I met a traveller from an antique land,
Who said--"Two vast and trunkless legs of stone
Stand in the desert . . . . Near them, on the sand,
Half sunk a shattered visage lies, whose frown,
And wrinkled lip, and sneer of cold command,
Tell that its sculptor well those passions read
Which yet survive, stamped on these lifeless things,
The hand that mocked them, the heart that fed;
And on the pedestal, these words appear:
My name is Ozymandias, King of Kings,
Look on my Works, ye Mighty, and despair!
Nothing beside remains. Round the decay
Of that colossal Wreck, boundless and bare
The lone and level sands stretch far away."
|-- Percy Bysshe Shelley (1818)|
I think Shelley would well have understood Silicon Valley. He would have seen in the actions of the technology mighty the sort of arrogance and insecurity he ascribed to his ancient king. He would not have used a phrase like erection envy to describe the desire to build chrome and glass monuments, to fix a small moment of success onto the landscape as if it was always there, waiting to be recognized, admired and envied. But he would have seen it for what it is.
On this page I have attempted to capture a few of the valley's more dramatic erections, when companies moved from a series of anonymous and interchangeable lowrises into something more appropriate to their vision of themselves. In a place with a "blink and you'll miss it" view of history, it seems a shame to lose such sterling examples of massive confidence.
A cliche from my childhood has it that people who live in glass
houses shouldn't throw stones. I guess that's a lesson Oracle's
Larry Ellison never took to heart; in a land of oversize egos,
his may just be the biggest. And in an industry that has sold
more than its share of vapor while waiting for the engineers to
create what the salesforce has been promising, Oracle did it
longer and with greater success than anybody could have dreamed.
So maybe mirrored towers aren't such a bad metaphor for the giant
of the database world. Whatever attacks are launched at the
company or its egocentric head just seem to be reflected right
back. Although if the firm ever does join the ranks of Silicon
Valley has-beens, there'll be more than a few grins and high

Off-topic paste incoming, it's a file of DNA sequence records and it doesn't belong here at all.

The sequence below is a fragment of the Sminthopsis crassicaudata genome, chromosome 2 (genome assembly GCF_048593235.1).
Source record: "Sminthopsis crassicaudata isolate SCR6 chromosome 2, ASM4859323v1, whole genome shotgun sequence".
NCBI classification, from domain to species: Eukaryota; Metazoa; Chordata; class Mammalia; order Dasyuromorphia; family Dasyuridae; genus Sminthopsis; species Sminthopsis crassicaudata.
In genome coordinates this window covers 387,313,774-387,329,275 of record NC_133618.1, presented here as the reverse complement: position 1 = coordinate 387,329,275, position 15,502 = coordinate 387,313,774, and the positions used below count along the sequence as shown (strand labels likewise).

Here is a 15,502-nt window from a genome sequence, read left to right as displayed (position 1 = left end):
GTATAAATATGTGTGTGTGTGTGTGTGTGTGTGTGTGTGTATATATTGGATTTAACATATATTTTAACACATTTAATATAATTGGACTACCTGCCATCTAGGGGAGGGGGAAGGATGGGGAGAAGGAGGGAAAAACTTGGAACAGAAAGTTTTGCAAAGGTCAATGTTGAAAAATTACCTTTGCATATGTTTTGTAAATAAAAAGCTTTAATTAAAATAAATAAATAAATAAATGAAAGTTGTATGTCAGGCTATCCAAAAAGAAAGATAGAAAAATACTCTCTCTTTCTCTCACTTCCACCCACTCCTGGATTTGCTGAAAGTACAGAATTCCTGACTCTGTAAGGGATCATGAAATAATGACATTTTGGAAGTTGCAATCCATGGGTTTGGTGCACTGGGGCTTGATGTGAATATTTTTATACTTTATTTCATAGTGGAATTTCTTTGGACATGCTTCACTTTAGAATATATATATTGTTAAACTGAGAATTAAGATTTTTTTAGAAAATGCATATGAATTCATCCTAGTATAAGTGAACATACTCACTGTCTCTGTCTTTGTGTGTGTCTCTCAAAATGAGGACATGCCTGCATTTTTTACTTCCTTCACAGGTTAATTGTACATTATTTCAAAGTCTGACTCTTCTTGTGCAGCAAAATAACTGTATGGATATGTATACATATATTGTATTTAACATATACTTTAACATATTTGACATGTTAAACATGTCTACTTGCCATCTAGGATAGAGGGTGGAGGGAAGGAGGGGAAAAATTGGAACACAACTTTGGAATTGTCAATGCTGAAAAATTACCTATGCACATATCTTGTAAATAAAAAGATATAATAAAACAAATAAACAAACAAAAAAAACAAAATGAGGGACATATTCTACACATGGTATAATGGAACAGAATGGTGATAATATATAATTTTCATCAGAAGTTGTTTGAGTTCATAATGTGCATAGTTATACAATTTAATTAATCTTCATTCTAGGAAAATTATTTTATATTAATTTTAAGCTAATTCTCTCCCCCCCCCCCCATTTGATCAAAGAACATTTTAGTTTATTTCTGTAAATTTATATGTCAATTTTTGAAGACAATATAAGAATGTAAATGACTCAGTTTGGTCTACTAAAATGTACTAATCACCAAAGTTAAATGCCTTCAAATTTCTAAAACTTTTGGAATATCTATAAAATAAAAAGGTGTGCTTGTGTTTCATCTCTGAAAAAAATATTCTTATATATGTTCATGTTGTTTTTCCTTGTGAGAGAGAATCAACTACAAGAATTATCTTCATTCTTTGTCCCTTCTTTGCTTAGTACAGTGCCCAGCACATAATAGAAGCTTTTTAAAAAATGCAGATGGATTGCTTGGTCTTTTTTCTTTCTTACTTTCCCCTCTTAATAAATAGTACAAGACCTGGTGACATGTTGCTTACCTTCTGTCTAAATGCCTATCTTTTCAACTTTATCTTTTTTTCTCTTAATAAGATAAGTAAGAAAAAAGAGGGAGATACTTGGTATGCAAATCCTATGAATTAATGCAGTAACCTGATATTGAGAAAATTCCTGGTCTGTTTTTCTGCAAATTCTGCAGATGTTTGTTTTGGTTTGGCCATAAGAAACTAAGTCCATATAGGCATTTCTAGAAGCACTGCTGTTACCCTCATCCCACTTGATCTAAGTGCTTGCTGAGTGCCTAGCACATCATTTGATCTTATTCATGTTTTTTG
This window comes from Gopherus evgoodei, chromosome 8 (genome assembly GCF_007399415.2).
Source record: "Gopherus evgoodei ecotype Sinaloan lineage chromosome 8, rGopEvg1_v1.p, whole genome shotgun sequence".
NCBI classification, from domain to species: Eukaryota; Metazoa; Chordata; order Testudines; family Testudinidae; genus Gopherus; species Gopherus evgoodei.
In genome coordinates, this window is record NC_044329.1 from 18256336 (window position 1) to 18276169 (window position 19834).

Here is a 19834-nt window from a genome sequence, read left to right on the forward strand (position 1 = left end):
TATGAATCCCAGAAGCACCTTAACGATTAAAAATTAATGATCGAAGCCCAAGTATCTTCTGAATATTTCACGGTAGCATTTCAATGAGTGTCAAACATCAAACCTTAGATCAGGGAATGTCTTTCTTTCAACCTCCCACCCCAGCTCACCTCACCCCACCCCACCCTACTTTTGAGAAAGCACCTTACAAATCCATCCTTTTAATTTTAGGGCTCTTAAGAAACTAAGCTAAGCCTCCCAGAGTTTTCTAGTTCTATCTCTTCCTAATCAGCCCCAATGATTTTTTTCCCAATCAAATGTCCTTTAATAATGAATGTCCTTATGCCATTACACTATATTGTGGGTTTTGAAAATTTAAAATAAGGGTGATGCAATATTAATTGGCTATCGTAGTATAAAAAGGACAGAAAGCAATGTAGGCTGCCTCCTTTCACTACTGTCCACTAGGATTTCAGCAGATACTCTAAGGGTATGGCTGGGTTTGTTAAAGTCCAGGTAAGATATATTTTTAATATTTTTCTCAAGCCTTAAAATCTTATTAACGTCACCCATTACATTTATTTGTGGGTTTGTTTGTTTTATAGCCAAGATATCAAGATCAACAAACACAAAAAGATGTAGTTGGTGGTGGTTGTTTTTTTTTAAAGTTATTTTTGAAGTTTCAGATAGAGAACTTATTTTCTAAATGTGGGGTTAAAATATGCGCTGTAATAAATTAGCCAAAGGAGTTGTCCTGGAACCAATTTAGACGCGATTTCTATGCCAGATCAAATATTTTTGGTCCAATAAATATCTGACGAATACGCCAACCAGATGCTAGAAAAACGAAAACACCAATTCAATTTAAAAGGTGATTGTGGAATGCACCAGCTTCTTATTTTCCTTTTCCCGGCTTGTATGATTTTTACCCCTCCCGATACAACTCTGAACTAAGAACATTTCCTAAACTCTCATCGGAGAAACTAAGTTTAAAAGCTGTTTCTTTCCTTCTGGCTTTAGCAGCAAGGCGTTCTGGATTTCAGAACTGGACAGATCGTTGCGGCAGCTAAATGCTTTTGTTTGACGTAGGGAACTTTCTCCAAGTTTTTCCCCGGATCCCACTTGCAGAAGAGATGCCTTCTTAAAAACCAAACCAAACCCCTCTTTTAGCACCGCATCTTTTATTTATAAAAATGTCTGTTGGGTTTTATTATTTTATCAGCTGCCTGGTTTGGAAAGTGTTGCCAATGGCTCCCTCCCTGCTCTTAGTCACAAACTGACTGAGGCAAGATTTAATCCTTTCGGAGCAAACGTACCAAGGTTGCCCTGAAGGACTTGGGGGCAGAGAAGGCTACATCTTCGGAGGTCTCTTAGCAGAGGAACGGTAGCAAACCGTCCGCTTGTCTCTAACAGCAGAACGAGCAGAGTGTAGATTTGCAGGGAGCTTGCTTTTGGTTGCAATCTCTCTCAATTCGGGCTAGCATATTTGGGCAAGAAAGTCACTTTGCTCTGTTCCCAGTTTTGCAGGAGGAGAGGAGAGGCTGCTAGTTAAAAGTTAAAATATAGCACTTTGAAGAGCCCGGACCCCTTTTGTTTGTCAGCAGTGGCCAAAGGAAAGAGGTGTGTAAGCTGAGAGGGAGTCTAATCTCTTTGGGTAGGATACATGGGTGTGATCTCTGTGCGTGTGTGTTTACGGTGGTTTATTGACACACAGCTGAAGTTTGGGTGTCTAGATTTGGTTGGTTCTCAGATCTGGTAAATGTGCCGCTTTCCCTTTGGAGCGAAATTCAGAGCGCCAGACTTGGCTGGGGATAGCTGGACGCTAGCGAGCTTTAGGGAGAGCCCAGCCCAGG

fives up and down Highway 101.
I guess Palm is proof that having the best product, the one users swear by (as opposed to swear at), just isn't enough. Palm didn't invent the PDA; they just got it right, with the perfect combination of size, weight, battery life, applications and ease of use. Just a few years ago everybody who was anybody had a Palm (called a Palm Pilot before Pilot Pen made lawyer noises).
something happened. Not sure what, really. Palms still do the
job better than anything out there. And Microsoft's bloated
models (which they tried calling PalmPC until Palm's
lawyers started grumbling) aren't exactly flying off the shelves.
Was it licensing the platform?
(Handspring, Palm's competitor
on Palm's own software, managed to lose money at an impressive
rate, tried to be a mobile phone company and ended up as part of
Palm.) Was it
the corporate shuffle, being bought by U.S. Robotics, USR being
bought by 3Com,
spinning off to a separate company and now
splitting along device/software lines? (Palm's impressive offices
are an extension of 3Com's own magnificent complex, constructed
during both parent and child's brighter days.) Or is the world just
bored with a device that hasn't changed much since it arrived?
That's a problem with getting it right the first time: the money's
in the upgrades.
(Since I wrote the preceding, Palm moved to other quarters. And
3Com has vacated both its Santa Clara headquarters and Silicon
The Silicon Graphics I joined in early 1995 was a company in transition, although I didn't see it at the time. SGI had something of a split personality, its glamorous image and party hearty reputation balanced by its unimpressive offices in a series of dreary leased brick fronted buildings. And the split personality extended to the company's leadership: a conservative and soft-spoken CEO who favored business suits in necktie-phobic Silicon Valley and his clown prince COO, who had a rather different image of professionalism.
1995 saw major growth in SGI's workforce, which meant a lot of
new buildings. And as the company's needs exceeded the local